Update on My Search for a New Home

Hey Guys,

Today is a post that’s about me, mostly. I could use some sage advice. And, you guys are always a fountain of great information. Yes, there is an update on my search for a new home.

However, it’s yet another twist in the saga of the quest for a change in my life.


Still, I realize that most of us have, are, and will still be making changes in our lives.


As we are now into our 6th month of having our lives turned upside down by something we can’t see, I know that many of us are still struggling with decisions and adapting to the new now.

Of course, we’re all in different situations and don’t all have the same issues.

Younger readers may have school-aged children. I know that some of you need help with creating a home learning environment.

Some of you are working from home. And, for the first time. It’s pretty great, isn’t it? But, for some who miss interacting with people, it can feel very lonely and isolating.

Then, there are some like me, who were already alone most of the time. I was so lucky to be able to spend over six weeks near my son last May into early July.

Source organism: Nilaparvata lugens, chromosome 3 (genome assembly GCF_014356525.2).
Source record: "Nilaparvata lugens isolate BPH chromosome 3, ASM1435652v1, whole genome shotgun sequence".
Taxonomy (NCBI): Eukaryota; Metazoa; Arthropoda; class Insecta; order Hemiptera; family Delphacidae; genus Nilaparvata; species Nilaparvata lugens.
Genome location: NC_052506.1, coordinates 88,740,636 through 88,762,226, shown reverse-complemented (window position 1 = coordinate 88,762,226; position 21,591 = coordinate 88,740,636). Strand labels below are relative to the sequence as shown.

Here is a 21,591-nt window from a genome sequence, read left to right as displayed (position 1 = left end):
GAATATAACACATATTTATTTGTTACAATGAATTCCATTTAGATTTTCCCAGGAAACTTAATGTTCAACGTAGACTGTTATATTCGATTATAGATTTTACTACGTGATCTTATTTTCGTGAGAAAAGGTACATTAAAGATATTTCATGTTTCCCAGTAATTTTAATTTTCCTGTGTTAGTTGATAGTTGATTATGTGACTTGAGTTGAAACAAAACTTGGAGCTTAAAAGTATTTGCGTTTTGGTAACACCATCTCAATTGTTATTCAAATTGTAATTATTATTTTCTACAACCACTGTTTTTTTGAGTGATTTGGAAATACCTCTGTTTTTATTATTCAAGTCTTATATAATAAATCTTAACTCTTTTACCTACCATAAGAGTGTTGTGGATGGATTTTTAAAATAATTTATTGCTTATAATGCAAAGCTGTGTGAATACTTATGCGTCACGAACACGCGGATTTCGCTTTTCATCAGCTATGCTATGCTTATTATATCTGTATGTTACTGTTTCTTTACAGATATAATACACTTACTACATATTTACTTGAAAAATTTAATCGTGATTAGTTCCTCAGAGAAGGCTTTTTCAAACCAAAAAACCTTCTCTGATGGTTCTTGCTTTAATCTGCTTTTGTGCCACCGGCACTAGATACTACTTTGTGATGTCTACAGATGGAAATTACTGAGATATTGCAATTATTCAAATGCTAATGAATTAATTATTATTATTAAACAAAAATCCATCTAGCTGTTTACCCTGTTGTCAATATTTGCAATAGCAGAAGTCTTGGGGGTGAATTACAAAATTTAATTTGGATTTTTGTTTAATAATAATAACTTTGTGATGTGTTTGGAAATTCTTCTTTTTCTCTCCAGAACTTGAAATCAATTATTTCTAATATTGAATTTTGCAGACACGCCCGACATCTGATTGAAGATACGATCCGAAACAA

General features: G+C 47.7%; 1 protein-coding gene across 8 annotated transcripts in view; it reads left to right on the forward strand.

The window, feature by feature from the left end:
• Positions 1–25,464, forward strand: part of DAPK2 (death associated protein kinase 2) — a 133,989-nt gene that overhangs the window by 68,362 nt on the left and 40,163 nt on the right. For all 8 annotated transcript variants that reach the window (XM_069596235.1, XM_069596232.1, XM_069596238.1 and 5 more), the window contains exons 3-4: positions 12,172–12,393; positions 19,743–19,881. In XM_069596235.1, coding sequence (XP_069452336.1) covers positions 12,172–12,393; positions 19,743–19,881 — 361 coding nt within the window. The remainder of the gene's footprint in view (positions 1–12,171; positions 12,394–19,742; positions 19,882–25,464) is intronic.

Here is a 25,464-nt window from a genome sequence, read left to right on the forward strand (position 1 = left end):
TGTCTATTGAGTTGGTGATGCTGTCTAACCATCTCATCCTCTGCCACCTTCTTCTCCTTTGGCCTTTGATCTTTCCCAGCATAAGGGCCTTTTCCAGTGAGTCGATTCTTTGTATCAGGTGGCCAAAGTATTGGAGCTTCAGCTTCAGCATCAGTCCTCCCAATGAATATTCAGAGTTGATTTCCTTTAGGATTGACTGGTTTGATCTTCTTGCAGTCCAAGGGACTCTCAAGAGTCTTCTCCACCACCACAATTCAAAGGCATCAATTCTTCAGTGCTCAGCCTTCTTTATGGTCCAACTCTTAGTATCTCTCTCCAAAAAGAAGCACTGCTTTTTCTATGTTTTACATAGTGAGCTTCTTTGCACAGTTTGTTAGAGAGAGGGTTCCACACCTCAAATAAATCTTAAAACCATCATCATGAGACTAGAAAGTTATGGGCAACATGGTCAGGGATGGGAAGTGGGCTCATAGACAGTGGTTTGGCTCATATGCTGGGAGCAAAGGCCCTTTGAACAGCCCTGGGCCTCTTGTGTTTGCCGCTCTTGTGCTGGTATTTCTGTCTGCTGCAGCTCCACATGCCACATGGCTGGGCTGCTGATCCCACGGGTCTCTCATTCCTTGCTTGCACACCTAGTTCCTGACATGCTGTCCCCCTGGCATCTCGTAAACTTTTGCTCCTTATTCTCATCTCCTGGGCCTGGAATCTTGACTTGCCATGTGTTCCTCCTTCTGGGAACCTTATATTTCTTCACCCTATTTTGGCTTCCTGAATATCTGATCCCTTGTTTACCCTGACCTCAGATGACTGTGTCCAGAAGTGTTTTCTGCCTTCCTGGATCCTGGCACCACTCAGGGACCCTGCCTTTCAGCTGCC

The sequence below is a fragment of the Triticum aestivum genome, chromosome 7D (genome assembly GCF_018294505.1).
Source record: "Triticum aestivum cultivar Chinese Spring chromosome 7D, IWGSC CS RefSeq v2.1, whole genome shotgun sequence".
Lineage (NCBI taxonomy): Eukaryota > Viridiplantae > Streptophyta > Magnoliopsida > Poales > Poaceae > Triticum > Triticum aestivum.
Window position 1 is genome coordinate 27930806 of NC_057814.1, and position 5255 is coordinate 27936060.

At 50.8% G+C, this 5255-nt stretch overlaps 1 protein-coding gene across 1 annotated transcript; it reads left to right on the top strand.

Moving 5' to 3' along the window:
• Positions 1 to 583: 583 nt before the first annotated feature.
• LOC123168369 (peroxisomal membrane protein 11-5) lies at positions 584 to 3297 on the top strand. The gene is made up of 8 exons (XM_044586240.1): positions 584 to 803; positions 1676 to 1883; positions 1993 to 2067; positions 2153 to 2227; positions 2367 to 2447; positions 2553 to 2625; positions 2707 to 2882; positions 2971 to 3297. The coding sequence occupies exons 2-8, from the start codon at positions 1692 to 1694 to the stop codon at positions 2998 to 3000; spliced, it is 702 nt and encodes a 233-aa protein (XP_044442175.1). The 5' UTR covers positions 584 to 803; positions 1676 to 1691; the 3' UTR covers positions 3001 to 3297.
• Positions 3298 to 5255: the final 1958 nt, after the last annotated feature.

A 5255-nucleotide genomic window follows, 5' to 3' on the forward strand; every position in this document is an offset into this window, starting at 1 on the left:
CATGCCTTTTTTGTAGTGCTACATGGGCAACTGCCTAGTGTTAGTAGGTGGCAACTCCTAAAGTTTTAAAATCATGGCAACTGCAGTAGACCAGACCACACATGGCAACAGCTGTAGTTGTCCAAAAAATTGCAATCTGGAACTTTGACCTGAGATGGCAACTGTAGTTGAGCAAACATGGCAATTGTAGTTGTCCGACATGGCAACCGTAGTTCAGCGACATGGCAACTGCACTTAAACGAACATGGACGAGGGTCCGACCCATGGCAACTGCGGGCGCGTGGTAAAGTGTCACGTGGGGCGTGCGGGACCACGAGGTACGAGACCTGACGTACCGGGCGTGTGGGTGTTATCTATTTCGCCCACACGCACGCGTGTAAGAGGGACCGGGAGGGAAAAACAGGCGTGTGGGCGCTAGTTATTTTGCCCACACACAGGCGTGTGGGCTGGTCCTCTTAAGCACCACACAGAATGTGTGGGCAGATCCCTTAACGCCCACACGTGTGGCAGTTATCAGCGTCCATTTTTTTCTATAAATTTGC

Added to this is the stress of the unknown.


Will the virus get worse before it gets better? What will happen when it gets cold again? Scientists, at this point, are uncertain. But, one thing that they pretty much agree upon is that this thing is not going away completely. And, the chances are good that it will get worse before it gets better. They also say that it’s imperative to wear your mask in public.

But, don’t get me started.

Still, it’s clear that whatever we’ve been dealing with, whether it’s the loss of income, kids home almost all of the time or isolation, we’re probably going to be dealing with these changes a while longer.


So, please indulge me as I get back to my search for a new home.


a place to rest in Northampton, MA-


During my stay in Northampton about nine weeks ago, I was sitting outside on the ledge above.

It was then that I knew that I needed to live here in this charming town, close to my son, Cale. I had already been there for four weeks and was having such a wonderful time. It was my #covidsilverlining.

Subsequently, I found a house I loved. And many of you may recall that I had an accepted offer on that house in Northampton, MA. But, don’t go looking for the post about that house because it no longer exists. The owners asked me to remove the photos and so I took down the entire post. If you happen to still have the link from an email, it will take you to the blog home page.


And, since the house is still on the market, I don’t feel it’s right to tell you why I walked away.


However, everyone who has guessed the reason, got it right.